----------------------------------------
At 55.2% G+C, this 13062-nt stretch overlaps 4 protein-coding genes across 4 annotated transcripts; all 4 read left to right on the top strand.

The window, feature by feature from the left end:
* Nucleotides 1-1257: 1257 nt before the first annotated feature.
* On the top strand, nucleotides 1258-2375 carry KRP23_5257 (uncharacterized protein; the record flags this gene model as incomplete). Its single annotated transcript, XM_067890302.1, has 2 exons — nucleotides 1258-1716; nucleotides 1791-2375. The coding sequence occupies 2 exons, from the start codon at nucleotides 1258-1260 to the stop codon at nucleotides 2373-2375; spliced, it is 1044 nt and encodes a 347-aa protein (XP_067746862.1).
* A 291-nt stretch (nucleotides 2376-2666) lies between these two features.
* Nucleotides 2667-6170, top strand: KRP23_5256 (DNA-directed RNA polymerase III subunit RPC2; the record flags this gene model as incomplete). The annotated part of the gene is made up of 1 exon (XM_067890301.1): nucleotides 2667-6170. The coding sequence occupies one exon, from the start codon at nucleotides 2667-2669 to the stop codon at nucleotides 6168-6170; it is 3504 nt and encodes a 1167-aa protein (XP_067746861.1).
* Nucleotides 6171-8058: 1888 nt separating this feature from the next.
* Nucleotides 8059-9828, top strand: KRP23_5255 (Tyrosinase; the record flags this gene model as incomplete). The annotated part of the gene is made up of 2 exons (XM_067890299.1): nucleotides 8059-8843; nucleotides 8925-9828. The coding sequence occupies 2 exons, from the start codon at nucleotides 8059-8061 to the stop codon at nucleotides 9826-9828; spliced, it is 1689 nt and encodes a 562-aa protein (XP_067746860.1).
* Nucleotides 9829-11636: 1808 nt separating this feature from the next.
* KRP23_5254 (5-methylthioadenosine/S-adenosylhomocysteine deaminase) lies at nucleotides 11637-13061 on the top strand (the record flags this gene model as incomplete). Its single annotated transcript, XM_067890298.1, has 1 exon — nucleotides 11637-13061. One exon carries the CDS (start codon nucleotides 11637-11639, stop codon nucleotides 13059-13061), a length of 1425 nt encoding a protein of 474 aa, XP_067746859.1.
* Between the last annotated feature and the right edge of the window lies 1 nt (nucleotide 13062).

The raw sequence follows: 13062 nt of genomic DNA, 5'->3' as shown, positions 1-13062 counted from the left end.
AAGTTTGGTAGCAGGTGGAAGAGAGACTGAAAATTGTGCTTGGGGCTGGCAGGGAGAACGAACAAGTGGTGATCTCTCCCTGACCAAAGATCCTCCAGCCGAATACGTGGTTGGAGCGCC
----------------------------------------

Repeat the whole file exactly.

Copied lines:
At 55.2% G+C, this 13062-nt stretch overlaps 4 protein-coding genes across 4 annotated transcripts; all 4 read left to right on the top strand.

The window, feature by feature from the left end:
* Nucleotides 1-1257: 1257 nt before the first annotated feature.
* On the top strand, nucleotides 1258-2375 carry KRP23_5257 (uncharacterized protein; the record flags this gene model as incomplete). Its single annotated transcript, XM_067890302.1, has 2 exons — nucleotides 1258-1716; nucleotides 1791-2375. The coding sequence occupies 2 exons, from the start codon at nucleotides 1258-1260 to the stop codon at nucleotides 2373-2375; spliced, it is 1044 nt and encodes a 347-aa protein (XP_067746862.1).
* A 291-nt stretch (nucleotides 2376-2666) lies between these two features.
* Nucleotides 2667-6170, top strand: KRP23_5256 (DNA-directed RNA polymerase III subunit RPC2; the record flags this gene model as incomplete). The annotated part of the gene is made up of 1 exon (XM_067890301.1): nucleotides 2667-6170. The coding sequence occupies one exon, from the start codon at nucleotides 2667-2669 to the stop codon at nucleotides 6168-6170; it is 3504 nt and encodes a 1167-aa protein (XP_067746861.1).
* Nucleotides 6171-8058: 1888 nt separating this feature from the next.
* Nucleotides 8059-9828, top strand: KRP23_5255 (Tyrosinase; the record flags this gene model as incomplete). The annotated part of the gene is made up of 2 exons (XM_067890299.1): nucleotides 8059-8843; nucleotides 8925-9828. The coding sequence occupies 2 exons, from the start codon at nucleotides 8059-8061 to the stop codon at nucleotides 9826-9828; spliced, it is 1689 nt and encodes a 562-aa protein (XP_067746860.1).
* Nucleotides 9829-11636: 1808 nt separating this feature from the next.
* KRP23_5254 (5-methylthioadenosine/S-adenosylhomocysteine deaminase) lies at nucleotides 11637-13061 on the top strand (the record flags this gene model as incomplete). Its single annotated transcript, XM_067890298.1, has 1 exon — nucleotides 11637-13061. One exon carries the CDS (start codon nucleotides 11637-11639, stop codon nucleotides 13059-13061), a length of 1425 nt encoding a protein of 474 aa, XP_067746859.1.
* Between the last annotated feature and the right edge of the window lies 1 nt (nucleotide 13062).

The raw sequence follows: 13062 nt of genomic DNA, 5'->3' as shown, positions 1-13062 counted from the left end.
AAGTTTGGTAGCAGGTGGAAGAGAGACTGAAAATTGTGCTTGGGGCTGGCAGGGAGAACGAACAAGTGGTGATCTCTCCCTGACCAAAGATCCTCCAGCCGAATACGTGGTTGGAGCGCC